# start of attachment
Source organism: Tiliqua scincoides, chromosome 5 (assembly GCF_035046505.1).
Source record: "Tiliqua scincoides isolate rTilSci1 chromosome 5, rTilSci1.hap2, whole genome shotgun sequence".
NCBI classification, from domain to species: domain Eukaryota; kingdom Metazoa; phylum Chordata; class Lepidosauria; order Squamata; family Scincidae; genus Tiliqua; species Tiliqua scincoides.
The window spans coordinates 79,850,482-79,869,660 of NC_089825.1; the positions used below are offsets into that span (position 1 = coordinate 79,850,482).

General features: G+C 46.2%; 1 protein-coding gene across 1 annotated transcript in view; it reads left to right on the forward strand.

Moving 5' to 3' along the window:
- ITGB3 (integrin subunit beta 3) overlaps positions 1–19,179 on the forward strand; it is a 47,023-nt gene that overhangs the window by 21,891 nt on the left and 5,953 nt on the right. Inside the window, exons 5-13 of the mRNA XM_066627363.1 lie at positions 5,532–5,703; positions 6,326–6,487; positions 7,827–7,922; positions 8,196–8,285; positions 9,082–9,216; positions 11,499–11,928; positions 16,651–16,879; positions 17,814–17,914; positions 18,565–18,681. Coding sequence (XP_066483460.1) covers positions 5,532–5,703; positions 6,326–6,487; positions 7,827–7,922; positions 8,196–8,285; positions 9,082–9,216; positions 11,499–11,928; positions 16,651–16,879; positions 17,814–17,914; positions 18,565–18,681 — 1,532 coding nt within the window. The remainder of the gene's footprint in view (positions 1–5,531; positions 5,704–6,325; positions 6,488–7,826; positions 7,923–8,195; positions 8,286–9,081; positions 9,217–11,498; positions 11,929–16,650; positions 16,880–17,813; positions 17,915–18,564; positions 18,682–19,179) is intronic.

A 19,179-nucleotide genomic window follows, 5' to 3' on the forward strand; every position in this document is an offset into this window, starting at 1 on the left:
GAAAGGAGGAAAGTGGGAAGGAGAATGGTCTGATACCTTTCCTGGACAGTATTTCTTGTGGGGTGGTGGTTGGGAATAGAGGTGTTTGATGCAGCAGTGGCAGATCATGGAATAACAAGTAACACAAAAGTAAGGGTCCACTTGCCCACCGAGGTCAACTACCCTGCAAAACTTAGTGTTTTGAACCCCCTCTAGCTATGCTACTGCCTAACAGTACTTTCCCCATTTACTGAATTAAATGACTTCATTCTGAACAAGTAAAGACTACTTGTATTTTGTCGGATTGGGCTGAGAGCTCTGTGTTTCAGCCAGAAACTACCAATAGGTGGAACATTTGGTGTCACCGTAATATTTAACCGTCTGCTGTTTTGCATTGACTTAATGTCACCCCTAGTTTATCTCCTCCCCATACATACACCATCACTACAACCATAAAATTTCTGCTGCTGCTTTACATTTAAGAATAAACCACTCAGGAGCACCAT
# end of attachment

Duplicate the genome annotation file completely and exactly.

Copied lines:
Source organism: Tiliqua scincoides, chromosome 5 (assembly GCF_035046505.1).
Source record: "Tiliqua scincoides isolate rTilSci1 chromosome 5, rTilSci1.hap2, whole genome shotgun sequence".
NCBI classification, from domain to species: domain Eukaryota; kingdom Metazoa; phylum Chordata; class Lepidosauria; order Squamata; family Scincidae; genus Tiliqua; species Tiliqua scincoides.
The window spans coordinates 79,850,482-79,869,660 of NC_089825.1; the positions used below are offsets into that span (position 1 = coordinate 79,850,482).

General features: G+C 46.2%; 1 protein-coding gene across 1 annotated transcript in view; it reads left to right on the forward strand.

Moving 5' to 3' along the window:
- ITGB3 (integrin subunit beta 3) overlaps positions 1–19,179 on the forward strand; it is a 47,023-nt gene that overhangs the window by 21,891 nt on the left and 5,953 nt on the right. Inside the window, exons 5-13 of the mRNA XM_066627363.1 lie at positions 5,532–5,703; positions 6,326–6,487; positions 7,827–7,922; positions 8,196–8,285; positions 9,082–9,216; positions 11,499–11,928; positions 16,651–16,879; positions 17,814–17,914; positions 18,565–18,681. Coding sequence (XP_066483460.1) covers positions 5,532–5,703; positions 6,326–6,487; positions 7,827–7,922; positions 8,196–8,285; positions 9,082–9,216; positions 11,499–11,928; positions 16,651–16,879; positions 17,814–17,914; positions 18,565–18,681 — 1,532 coding nt within the window. The remainder of the gene's footprint in view (positions 1–5,531; positions 5,704–6,325; positions 6,488–7,826; positions 7,923–8,195; positions 8,286–9,081; positions 9,217–11,498; positions 11,929–16,650; positions 16,880–17,813; positions 17,915–18,564; positions 18,682–19,179) is intronic.

A 19,179-nucleotide genomic window follows, 5' to 3' on the forward strand; every position in this document is an offset into this window, starting at 1 on the left:
GAAAGGAGGAAAGTGGGAAGGAGAATGGTCTGATACCTTTCCTGGACAGTATTTCTTGTGGGGTGGTGGTTGGGAATAGAGGTGTTTGATGCAGCAGTGGCAGATCATGGAATAACAAGTAACACAAAAGTAAGGGTCCACTTGCCCACCGAGGTCAACTACCCTGCAAAACTTAGTGTTTTGAACCCCCTCTAGCTATGCTACTGCCTAACAGTACTTTCCCCATTTACTGAATTAAATGACTTCATTCTGAACAAGTAAAGACTACTTGTATTTTGTCGGATTGGGCTGAGAGCTCTGTGTTTCAGCCAGAAACTACCAATAGGTGGAACATTTGGTGTCACCGTAATATTTAACCGTCTGCTGTTTTGCATTGACTTAATGTCACCCCTAGTTTATCTCCTCCCCATACATACACCATCACTACAACCATAAAATTTCTGCTGCTGCTTTACATTTAAGAATAAACCACTCAGGAGCACCAT